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Auerbach Lecture | 08.11.2021 | 18 Uhr

Augustine Agwuele (Linguistics, San Marcos): Deictic and Verbal Gestures in Construal of Future Time 


Mọ[know] ojú[face], mọ[know] ara[body]

Yoruba are socialized to ‘know face’ and ‘recognize body’- that is, be competent in body-talks. It becomes a social ill to be said of an adolescent, talk less of an adult, that they neither ‘know face’ nor ‘understand body’, an elementary constituent of communicative competence in the language, an invaluable social capital, and indelible feature of every communicative interaction. An acculturated individual knows for instance, that a thing of the past is never to be revisited, after all, the masquerades only swing their shawl backwards (Àfìséhìn ni egúngún ńfi aṣọ); that life rolls ahead and humans follow in tow, and that, the one who goes with it, dies with it, as such, we come along with it.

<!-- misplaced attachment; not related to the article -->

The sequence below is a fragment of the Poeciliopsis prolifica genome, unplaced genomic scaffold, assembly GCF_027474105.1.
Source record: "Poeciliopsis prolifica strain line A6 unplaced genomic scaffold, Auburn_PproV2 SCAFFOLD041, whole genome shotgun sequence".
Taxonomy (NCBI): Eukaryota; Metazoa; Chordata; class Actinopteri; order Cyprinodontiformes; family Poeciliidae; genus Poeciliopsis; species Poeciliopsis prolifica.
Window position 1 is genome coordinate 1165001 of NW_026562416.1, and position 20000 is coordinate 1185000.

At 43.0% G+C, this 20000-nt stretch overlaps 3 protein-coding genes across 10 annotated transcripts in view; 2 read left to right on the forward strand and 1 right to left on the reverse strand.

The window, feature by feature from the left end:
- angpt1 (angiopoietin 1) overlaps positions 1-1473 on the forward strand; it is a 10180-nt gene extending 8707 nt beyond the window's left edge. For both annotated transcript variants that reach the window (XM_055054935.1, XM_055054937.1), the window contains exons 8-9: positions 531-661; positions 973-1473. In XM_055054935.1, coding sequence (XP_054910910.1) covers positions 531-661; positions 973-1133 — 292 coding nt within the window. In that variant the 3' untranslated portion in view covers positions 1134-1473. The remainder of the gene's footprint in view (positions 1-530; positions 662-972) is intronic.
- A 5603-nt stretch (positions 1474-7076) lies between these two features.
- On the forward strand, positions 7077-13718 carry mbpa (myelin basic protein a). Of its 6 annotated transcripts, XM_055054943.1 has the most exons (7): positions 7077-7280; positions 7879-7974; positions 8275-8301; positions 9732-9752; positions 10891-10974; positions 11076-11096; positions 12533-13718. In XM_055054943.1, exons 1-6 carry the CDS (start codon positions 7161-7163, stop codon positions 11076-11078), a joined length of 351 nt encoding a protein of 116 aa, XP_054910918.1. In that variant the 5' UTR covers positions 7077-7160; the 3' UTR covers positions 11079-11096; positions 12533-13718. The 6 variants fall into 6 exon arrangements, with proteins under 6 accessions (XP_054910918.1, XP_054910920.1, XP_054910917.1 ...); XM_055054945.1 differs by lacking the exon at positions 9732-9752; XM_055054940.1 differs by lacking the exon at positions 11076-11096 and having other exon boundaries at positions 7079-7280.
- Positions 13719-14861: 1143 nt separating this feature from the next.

Taking cue from their time-related metaphor, my goal is to explain Yoruba gesture morphologies for time in the spatial domain, the cultural frame of reference that informs their conceptualization of time, and their gestural enactment of them in communicative situations. I will illustrate some of their temporal deictics and the directions to which they point relating them to their ways of conceptualizing and representing time.

Transcending this basic description, I will suggest that despite evidence of the use of unilineal deictics, (i.e., past is located in the back, the future is in the back or even mapped vertically as were it climbing stairs) there is an underlying cyclic conceptualization of the future and past that configures the location of the future. Consequently, it appears that the parsing of communicatively co-produced deictic gestures and verbal signs would then be successful when against a careful attention to the shared cultural world sense on which the patterned performance is based.

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